Bad news travels horribly fast. Thanks to a call from an audibly shaken Michael Broadbent, I was given to understand that Serge Hochar of Chateau Musar suffered a fatal accident while swimming on a New Year’s holiday in Acapulco, Mexico to celebrate his 75th birthday last November. By the time of the call about an hour ago Twitter was already populated with tributes to this quite remarkable man.
Serge was so much more than a winemaker and the driving force behind Lebanon’s best-known winery. He had a strong spiritual character, but was very far from ascetic – positively impish in fact. Always great fun, he gave the impression of having a deep understanding of human nature and of understanding much more than superficialities. I always enjoyed his company enormously on the many occasions our paths crossed and we talked about very much more than wine matters.
I spent the most concentrated time with him way back in September 1980 when he – some would say recklessly – invited me and the late Tony Lord, then editor of Decanter magazine, to visit his family’s winery in Lebanon. We had to pass through many an armed checkpoint to reach it in a suburb of Beirut. The city’s walls then were already pockmarked by the scars of war but the Lebanese spirit was alive and well. On the first night he took us to a glamorous outdoor restaurant overlooking the city. No-one even blinked when we heard sinister booms in the distance and the lights went out for a few minutes. I remember Serge insisting I try the local speciality of raw liver – a mistake that I certainly don’t hold against him.
If I remember correctly, Serge was running the GOdiva chocolates concession in a smart boutique on the ground floor of the apartment block where he lived, but in terms of wine he was most famous for continuing to truck grapes from the Bekaa Valley where they were all then grown to his winery in Beirut throughout the civil war of 1975 to 1990. As a direct result, in 1984 publisher Colin Parnell made Serge Decanter’s first-ever Man of the Year, and he continued to play a part in the elevation and celebrations of his successors. We will miss him horribly.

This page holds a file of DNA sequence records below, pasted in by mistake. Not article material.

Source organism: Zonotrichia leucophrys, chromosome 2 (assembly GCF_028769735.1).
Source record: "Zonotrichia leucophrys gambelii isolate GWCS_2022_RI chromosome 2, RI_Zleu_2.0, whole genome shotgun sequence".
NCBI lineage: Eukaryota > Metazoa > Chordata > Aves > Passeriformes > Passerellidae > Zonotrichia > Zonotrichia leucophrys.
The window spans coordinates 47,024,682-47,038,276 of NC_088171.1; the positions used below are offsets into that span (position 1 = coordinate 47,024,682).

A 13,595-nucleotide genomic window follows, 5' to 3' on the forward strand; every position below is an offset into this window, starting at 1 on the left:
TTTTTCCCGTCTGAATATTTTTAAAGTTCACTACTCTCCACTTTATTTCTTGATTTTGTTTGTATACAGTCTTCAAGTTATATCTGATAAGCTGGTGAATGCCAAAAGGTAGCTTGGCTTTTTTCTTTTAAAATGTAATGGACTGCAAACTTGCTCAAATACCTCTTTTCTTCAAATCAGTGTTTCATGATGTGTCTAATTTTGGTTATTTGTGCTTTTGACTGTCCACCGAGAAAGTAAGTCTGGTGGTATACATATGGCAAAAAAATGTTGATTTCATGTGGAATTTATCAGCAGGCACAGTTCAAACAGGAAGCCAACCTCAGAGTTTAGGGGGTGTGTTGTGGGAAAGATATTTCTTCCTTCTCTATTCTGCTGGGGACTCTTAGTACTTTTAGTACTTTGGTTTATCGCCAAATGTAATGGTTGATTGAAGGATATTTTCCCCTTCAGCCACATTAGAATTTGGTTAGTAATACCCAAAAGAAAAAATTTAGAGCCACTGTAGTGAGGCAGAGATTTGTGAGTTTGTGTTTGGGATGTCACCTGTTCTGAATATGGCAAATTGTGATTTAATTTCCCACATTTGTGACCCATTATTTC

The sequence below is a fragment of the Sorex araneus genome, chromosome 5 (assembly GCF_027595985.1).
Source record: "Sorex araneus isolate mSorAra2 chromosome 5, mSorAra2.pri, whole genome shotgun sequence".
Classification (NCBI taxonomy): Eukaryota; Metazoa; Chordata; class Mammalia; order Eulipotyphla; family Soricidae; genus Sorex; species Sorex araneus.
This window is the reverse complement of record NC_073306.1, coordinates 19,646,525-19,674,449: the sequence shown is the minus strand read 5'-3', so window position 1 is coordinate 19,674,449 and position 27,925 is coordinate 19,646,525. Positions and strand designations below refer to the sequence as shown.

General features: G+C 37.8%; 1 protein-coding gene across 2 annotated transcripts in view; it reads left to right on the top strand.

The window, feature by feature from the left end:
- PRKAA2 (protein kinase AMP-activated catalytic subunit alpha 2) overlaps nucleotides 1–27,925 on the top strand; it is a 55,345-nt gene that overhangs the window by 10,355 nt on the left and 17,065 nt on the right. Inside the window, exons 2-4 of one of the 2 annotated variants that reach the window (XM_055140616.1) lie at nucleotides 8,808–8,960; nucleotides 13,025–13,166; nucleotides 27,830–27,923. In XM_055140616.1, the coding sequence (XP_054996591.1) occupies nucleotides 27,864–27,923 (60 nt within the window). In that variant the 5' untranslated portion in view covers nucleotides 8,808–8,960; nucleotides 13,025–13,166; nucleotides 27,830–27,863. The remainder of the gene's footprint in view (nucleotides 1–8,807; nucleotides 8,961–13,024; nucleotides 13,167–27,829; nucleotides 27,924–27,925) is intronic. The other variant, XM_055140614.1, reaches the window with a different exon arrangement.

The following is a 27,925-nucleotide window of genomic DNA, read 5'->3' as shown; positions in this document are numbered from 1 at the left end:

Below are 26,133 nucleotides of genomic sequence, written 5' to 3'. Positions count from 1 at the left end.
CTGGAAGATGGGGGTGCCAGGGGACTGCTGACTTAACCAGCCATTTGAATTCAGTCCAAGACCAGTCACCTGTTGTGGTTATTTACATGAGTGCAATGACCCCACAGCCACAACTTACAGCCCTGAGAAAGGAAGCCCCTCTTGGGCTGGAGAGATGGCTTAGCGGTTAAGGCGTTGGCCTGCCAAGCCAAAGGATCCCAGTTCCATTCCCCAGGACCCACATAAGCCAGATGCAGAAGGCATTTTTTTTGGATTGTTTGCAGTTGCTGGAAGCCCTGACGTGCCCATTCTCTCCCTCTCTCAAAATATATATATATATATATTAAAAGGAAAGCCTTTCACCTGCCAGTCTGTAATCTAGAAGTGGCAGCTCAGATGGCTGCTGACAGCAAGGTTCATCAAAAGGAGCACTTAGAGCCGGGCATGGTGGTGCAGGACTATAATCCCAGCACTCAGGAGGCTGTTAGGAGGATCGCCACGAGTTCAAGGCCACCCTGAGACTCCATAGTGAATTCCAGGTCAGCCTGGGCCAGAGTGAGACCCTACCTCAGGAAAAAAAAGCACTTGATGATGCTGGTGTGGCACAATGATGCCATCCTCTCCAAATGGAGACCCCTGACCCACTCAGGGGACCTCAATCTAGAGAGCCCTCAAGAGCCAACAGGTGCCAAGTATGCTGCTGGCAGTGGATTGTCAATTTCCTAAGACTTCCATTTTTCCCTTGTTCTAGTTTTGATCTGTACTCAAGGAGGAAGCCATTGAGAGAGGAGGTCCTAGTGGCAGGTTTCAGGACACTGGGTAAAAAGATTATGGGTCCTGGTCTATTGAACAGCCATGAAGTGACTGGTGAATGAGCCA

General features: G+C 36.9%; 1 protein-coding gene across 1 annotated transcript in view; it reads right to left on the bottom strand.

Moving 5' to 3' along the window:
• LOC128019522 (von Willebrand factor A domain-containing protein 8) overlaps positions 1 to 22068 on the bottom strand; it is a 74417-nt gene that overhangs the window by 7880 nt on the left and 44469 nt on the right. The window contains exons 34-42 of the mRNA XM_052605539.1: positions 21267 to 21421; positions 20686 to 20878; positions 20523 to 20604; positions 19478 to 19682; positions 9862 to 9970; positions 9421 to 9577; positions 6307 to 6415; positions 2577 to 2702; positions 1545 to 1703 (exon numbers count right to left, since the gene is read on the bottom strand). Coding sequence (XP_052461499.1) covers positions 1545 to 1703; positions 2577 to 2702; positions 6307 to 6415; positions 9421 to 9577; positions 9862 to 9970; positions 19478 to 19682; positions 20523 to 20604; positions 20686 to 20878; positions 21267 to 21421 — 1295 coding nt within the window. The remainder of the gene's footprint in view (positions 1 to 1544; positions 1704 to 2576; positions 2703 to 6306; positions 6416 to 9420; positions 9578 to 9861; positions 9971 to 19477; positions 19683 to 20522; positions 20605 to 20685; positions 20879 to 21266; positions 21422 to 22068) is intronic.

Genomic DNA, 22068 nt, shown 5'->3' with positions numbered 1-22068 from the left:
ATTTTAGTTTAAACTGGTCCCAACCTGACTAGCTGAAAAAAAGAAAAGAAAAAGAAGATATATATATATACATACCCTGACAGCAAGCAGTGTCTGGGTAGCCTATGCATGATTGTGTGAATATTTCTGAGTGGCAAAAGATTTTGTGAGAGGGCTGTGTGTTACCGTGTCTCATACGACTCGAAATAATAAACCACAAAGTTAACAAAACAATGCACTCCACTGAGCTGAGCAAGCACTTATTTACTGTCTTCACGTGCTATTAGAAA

Chateau Musar was created by Serge’s father Gaston who planted his first vines in 1930 and was particularly inspired by Ronald Barton of Chateau Léoville Barton who was stationed in Lebanon during the second world war. Gaston’s oldest son originally studied engineering (as did both Serge’s sons Gaston and Marc) but soon became determined to study at the feet of Emile Peynaud in Bordeaux. He somehow persuaded his father to move aside so that by 1959 he was officially Chateau Musar’s winemaker, declaring, ‘I want to make the wine my way, and I want it to be known worldwide.’
He achieved both these aims and by 1977 he claims to have developed the recipe for Musar reds. Musar’s are some of the world’s most distinctive wines – you love them or are bemused by them. They seem proud to have escaped the winds of modern winemaking fashion. Wines of all colours (and they tend to brown relatively early) are designed to age much longer than most – they are still selling wines from the 1950s according to their website www.chateaumusar.com – and they seem to delight in their defiantly unmanipulated character. The red is a blend of fruit from old Cabernet Sauvignon, Carignan and Cinsault bushvines and the even more unusual deep gold wines are oak-fermented blends of the local Obaideh and Merwah varieties.
The links between the Hochar and Broadbent families have been particularly strong ever since Michael B declared Chateau Musar 1967 red ‘the find of the fair’ after the seminal Bristol wine trade fair in 1979. Michael served Musar at his 75th birthday dinner in London’s Vintners’ Hall and his son Bartholomew who has represented Musar wines in the US for decades has been lamenting the loss of ‘my second father’ on social media.
Serge’s son Gaston now manages the day-to-day running of the Chateau Musar winery, his brother Marc its commercial aspects, taking over from Serge’s brother Ronald. I wish them the very, very best.